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Seven Steps to Dealing with Rejection

No one really prepares us for rejection, other than life itself giving every one of us our own unique lesson in it.  The simple act of selecting something or someone is in itself an implicit rejection of all else that was on offer.  We could not function if it weren’t for our ability to choose.

We experience rejection both explicitly and implicitly from the day we are born, and yet it is the one thing we dread most in our daily lives.  We avoid it if we can. It feels personal. It can make us question our own self-worth. It seems so unfair. And yet, rejection bothers us less when we’re the ones doing the rejecting.

People would generally rather ignore a request than reply with an outright NO. Learning to read someone’s body language and intuit their inclination is a good way to avoid asking them for things they’d be uncomfortable agreeing to.

A No is not a Never, nor is it a measure of your abilities.  Sometimes it’s simply not the right time, or it isn’t the right person, or it isn’t the right offer for that person.

What comes across as a crushing no might just be a not yet, or a sign that something better is waiting for you. As leading life coach Steve Chandler puts it,Yes lives in the land of Noes.  Keep looking, you will eventually find it.

Practice makes progress.  The more you practise asking for things you really want, irrespective of the response, the better you will handle rejection.  The idea is not to simply grow a thicker skin.  The objective is to learn from each rejection and become more skilled in the art of asking.

The art of minimising rejection lies in becoming more selective in terms of the what, how, whom and when of asking. It’s far better to get one yes after asking four carefully chosen people, than to get the same result after indiscriminately asking ten.

Here are seven steps on dealing with rejection and improving your chances of success:
1.   Communicate your request with clarity, conviction and politeness. And there are bonus points for enthusiasm. Most people find it hard to reject someone who asks nicely.  Don’t be vague, don’t waffle and don’t waste everyone’s time. And whatever you do, don’t come across as desperate or needy.
2.   Accept their decision with grace.  You may not agree with their decision but it is important that you acknowledge and accept it with the same politeness as if they’d said yes.  Rudeness, resentment or petulance in the face of rejection won’t win friends or favour.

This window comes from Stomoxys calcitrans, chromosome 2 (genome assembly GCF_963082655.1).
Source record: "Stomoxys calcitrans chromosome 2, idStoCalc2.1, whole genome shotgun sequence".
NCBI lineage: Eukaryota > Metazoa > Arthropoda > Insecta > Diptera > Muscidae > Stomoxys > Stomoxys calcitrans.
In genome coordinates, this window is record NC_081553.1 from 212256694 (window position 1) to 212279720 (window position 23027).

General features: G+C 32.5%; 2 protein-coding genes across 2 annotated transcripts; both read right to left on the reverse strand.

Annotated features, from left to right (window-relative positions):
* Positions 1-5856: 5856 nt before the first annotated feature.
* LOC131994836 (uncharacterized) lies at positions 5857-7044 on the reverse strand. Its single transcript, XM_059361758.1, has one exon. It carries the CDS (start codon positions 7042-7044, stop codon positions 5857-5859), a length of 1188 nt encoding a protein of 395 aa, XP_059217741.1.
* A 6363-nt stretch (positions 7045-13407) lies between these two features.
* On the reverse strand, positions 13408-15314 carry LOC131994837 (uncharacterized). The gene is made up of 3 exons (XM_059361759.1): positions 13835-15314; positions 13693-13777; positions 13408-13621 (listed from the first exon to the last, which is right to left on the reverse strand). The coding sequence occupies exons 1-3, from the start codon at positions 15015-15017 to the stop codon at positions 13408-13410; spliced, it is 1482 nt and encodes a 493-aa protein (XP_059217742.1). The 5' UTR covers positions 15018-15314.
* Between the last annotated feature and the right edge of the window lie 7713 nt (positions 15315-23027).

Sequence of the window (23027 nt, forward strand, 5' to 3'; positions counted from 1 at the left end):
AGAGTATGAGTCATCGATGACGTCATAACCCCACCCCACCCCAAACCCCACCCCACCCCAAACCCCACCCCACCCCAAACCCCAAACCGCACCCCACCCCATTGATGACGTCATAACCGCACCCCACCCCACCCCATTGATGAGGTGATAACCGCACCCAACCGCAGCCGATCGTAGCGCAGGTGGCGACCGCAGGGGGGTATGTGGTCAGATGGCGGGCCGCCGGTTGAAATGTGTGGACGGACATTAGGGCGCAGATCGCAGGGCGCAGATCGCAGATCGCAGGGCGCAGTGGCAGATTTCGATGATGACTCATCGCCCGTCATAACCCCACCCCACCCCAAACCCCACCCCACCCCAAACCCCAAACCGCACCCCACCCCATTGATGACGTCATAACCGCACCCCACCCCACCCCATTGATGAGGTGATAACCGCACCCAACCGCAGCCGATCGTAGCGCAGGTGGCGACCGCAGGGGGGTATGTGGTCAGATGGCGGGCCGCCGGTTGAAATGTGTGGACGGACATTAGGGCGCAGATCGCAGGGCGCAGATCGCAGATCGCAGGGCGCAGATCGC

3.   Ask for feedback.  If someone says No, find out what you could have done differently to win a yes.  Be open to their critique, even if it hurts. Your harshest critics will often be your best teachers, better than your loyal fans and supporters.
4.   There is a "no" in knowledge.  You will learn more from your setbacks and failures then you ever will from all your successes.  Use each rejection as a gold mine of new information with which to learn and grow.
5.   Find reasons to keep going.  When life has kicked you one too many times, it takes courage to get up and try again. Having a larger purpose, someone in your life who depends on you, can propel you to keep going.
6.   Find your personal champion.  Most people who become successful despite repeated setbacks attribute it to one or more people in their lives who believed in them completely even when no one else did.  Whether it is a parent, a spouse, a colleague, a friend, a mentor or a coach, they can become the wind beneath your wings.  Appreciate them.  Their belief in you is one of the best gifts life can ever grant you.
7.   Take time to stop and reconsider.  Out of rejection, sometimes comes inspiration. Perhaps you have been going down the wrong road all along.  Your destiny lies elsewhere.  When you find it, you will be thankful for all those Noes that once made you feel like a failure.

Winston Churchill once said, "Success is not final, failure is not fatal.  It is the courage to continue that counts".

Rejection is a part of our lives, no matter how successful we become or how old we are. How we handle it, both as a giver and a recipient, will define us as individuals and the path we take in our lives. If you’ve never been rejected, chances are you played it too safe.